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Divide and Conquer


A 2009 Lollapalooza performance.  

And this is where things get interesting. “Having a child made me depressed,” says Barnes. “I felt like I had to become responsible, but I didn’t want to become responsible. When you’re faced with a dilemma that has no resolution, it causes a split in your head, because you can’t do one without abandoning the other and you can’t abandon either.” He and Grøttland separated and he “went crazy for a couple of months,” taking anti-anxiety meds and “getting really really wasted,” to the point where “I would take off my clothes at parties and try to make out with, like, everyone.”

The end of Barnes’s marriage unleashed two things: His now-signature sound, a patchwork quilt of jittery psychedelia, straight-up pop, indie folk, and soul first heard on 2007’s Hissing Fauna, Are You the Destroyer?; and Georgie Fruit, an aging black, transsexual, ex-con soul singer who became Barnes’s stage alter-ego. “Georgie is a wizard,” he says. “He helped me cope when I was suffering. I like the idea of a person that goes back and forth between male and female experiences. He offers an escape from any perceived perceptions of self.”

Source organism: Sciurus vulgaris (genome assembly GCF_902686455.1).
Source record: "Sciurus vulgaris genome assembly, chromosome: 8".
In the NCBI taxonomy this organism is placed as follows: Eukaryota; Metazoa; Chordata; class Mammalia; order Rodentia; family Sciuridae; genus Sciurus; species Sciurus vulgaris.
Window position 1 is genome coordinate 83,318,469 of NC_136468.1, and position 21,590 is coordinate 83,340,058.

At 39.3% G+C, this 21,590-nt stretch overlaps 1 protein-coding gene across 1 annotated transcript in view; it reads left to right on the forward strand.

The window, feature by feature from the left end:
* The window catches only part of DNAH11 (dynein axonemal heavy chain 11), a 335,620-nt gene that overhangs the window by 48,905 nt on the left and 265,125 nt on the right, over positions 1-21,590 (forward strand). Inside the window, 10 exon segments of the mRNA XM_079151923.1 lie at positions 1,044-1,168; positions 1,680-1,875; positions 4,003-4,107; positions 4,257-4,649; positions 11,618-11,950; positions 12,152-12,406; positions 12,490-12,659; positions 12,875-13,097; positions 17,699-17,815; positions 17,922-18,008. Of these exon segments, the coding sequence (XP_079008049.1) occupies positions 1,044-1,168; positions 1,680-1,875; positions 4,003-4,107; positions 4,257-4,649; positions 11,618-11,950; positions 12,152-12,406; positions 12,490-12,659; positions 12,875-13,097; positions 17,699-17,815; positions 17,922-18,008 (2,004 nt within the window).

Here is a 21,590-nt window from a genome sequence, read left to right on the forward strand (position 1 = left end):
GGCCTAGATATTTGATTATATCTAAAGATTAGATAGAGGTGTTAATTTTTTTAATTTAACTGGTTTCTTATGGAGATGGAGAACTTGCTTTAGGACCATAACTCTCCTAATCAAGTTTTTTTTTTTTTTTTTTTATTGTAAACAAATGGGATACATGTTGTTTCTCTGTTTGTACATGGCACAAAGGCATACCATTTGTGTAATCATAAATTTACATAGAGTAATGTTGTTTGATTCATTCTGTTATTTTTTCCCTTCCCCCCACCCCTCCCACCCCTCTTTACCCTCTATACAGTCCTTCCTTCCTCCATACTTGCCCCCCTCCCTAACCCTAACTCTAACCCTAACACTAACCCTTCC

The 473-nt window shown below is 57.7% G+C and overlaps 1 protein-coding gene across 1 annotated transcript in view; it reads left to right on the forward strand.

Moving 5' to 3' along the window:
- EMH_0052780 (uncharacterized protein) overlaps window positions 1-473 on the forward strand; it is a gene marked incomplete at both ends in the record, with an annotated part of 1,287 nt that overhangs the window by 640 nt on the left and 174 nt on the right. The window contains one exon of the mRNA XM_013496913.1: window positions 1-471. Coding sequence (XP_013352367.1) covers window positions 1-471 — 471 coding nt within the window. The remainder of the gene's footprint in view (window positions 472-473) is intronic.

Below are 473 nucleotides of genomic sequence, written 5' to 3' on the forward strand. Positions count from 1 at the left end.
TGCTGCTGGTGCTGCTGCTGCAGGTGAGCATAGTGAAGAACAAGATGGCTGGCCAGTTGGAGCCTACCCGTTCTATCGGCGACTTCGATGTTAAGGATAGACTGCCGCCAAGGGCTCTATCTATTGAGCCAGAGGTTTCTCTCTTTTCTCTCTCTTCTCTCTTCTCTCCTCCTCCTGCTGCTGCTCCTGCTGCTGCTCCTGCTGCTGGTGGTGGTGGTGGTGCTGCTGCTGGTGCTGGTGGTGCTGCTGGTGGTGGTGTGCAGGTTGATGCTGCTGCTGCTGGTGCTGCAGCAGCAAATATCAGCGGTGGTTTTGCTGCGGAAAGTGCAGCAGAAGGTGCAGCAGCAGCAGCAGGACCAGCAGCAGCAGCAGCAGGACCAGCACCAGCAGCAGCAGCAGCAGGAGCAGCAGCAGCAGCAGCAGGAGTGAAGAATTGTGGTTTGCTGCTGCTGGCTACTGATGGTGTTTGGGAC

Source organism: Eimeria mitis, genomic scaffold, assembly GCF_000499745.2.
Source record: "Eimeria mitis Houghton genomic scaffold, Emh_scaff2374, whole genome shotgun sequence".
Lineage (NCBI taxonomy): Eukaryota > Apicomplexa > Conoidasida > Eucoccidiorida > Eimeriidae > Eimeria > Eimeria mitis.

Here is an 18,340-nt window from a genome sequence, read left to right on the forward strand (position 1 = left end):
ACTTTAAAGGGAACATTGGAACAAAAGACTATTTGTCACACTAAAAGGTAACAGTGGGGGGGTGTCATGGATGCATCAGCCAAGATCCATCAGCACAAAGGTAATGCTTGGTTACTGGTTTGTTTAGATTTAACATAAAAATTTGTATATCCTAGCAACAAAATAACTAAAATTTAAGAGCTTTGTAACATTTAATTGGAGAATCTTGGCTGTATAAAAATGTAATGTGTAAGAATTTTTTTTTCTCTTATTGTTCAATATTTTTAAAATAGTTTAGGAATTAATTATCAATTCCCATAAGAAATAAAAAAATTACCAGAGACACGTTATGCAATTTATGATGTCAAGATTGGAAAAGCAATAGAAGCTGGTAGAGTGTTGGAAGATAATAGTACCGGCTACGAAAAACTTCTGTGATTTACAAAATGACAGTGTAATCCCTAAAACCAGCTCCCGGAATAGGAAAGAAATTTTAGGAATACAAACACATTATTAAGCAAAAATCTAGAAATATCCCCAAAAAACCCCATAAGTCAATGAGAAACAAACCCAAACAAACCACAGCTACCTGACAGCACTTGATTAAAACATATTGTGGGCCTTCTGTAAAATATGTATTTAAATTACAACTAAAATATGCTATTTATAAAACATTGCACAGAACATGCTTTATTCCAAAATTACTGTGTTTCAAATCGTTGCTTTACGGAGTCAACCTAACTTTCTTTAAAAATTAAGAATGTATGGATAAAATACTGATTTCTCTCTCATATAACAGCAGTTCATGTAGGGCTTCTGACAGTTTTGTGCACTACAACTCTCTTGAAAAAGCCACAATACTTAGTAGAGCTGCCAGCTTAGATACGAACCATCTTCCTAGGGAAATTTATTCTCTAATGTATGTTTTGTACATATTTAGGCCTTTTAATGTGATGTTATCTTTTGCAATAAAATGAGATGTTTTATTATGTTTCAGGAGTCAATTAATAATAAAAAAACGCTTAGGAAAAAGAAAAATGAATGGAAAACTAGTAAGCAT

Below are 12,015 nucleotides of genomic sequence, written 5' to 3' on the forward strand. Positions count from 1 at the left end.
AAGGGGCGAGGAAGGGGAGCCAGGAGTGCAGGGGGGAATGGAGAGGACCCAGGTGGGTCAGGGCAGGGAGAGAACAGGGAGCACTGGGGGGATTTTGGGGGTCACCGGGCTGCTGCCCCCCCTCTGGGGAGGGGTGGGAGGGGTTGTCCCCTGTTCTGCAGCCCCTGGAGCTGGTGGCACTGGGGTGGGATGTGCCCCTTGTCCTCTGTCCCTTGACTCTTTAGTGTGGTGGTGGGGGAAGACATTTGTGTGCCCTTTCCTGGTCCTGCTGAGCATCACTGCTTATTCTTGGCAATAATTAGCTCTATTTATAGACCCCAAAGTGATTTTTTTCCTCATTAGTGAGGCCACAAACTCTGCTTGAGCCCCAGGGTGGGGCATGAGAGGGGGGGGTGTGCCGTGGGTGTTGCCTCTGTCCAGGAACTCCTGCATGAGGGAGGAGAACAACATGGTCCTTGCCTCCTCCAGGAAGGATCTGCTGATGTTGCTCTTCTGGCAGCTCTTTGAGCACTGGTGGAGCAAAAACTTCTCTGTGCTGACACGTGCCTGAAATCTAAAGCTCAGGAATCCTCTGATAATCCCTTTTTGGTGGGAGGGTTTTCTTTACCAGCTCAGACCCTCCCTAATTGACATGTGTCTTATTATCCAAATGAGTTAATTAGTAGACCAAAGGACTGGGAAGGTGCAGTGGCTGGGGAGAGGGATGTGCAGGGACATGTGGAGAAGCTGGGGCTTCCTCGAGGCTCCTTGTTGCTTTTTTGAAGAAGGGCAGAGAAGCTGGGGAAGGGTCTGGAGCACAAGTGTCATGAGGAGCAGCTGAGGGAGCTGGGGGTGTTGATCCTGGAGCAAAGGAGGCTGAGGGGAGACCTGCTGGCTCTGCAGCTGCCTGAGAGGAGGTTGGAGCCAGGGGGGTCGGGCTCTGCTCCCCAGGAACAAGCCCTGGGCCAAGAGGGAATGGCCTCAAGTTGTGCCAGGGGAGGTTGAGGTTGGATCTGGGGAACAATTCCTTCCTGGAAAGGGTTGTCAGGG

Turns out performing in lamé hot pants was just the thing Barnes needed to be a family guy again. He and Grøttland reconciled. And in 2008, Of Montreal put out Skeletal Lamping, the sexed-up psychedelic funk album that led to Letterman, radio success, and high-profile slots at Lollapalooza and Bonnaroo. “On earlier records I wrote songs that were the opposite of what I was feeling,” says Barnes. “I was rebelling against douche-baggery, so I kept the testosterone out of the music by making something feminine and sexually removed. These songs are easier to sing because they’re in line with where I’m actually at. The music sort of fixed me.”

False Priest
Of Montreal.
Polyvinyl. Sept. 14.


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